A leader should always be held accountable for consequences. Some situations may call for delegation, but overall that leader must be intimately familiar with his domain. That's what management and leadership are all about, and that's why they get paid the big bucks.
  • Re:Mod Parent Up (Score:3, Insightful)

    by toasted_calamari (670180) <`moc.liamg' `ta' `diuqsgninrub'> on Monday March 29, 2004 @09:59PM (#8710437) Homepage Journal
    Seems to me that this article is primarily interesting not because of what it reveals about microsoft, but because of what it reveals about office documents.

    I would hope that people who read about this think " I wonder if anything compromising is in my documents". Perhaps then they will begin to realize that for all it's abilities there are risks to using office. Perhaps they will seek out other options.

    So i guess what I am saying is that while this article is a silly anti-microsoft writeup on the surface, on closer inspection, it is still anti-microsoft, but adresses an extremely important privacy issue in a product which many people rely on daily.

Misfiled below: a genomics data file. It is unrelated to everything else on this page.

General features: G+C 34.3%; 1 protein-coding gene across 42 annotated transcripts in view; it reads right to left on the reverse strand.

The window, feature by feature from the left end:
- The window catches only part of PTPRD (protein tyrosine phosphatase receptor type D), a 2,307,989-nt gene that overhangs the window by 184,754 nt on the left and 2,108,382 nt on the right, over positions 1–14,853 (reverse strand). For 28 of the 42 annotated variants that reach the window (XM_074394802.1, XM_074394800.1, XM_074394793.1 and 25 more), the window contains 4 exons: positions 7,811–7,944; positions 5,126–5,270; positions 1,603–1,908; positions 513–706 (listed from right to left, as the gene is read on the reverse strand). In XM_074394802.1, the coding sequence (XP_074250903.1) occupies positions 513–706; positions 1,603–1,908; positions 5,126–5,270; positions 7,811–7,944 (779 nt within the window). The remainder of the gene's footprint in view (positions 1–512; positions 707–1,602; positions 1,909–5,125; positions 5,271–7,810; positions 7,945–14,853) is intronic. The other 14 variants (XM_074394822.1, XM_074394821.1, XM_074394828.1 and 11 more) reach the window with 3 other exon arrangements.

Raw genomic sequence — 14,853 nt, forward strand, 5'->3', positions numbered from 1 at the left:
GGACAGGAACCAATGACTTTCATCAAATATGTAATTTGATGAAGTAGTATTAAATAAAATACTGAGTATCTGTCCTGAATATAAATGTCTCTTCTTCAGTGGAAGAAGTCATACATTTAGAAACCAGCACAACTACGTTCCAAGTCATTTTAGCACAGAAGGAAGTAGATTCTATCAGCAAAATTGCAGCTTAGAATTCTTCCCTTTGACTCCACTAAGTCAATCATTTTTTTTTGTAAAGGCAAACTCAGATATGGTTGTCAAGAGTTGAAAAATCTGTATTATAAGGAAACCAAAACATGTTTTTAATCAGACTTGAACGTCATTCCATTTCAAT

• by uradu (10768) on Monday March 29, 2004 @10:07PM (#8710489)
    > Did you actually think the pr people were interviewing the ceo for a press release?

    And did you actually think anyone reads those press releases? Given the realities of the process, a more productive use of time would be to count grains of sand at the beach with a boxing glove.
  • Re:Pining... (Score:4, Insightful)

    by ConceptJunkie (24823) on Monday March 29, 2004 @10:24PM (#8710606) Homepage Journal
    I hearken back further to the days when uninstalling meant "del foobar.exe".

    This is, unless you are Microsoft, whose apps essentially become part of the OS when installed, it could still be almost that simple today. It's absurd that you need special apps to make up for the fact that uninstall programs often just fail (ORK? Norton Antivirus?)
  • by magores (208594) on Monday March 29, 2004 @10:28PM (#8710629) Journal
    ...Assuming they read the article.

    If someone reads the article, they would now know that:

    Home Depot uses/did use: "Windows for 8,200 Windows desktops, 42,000 Windows embedded for POS devices, 1,000 licenses of Visio, 1,000 licenses of Project, 200 Windows Servers"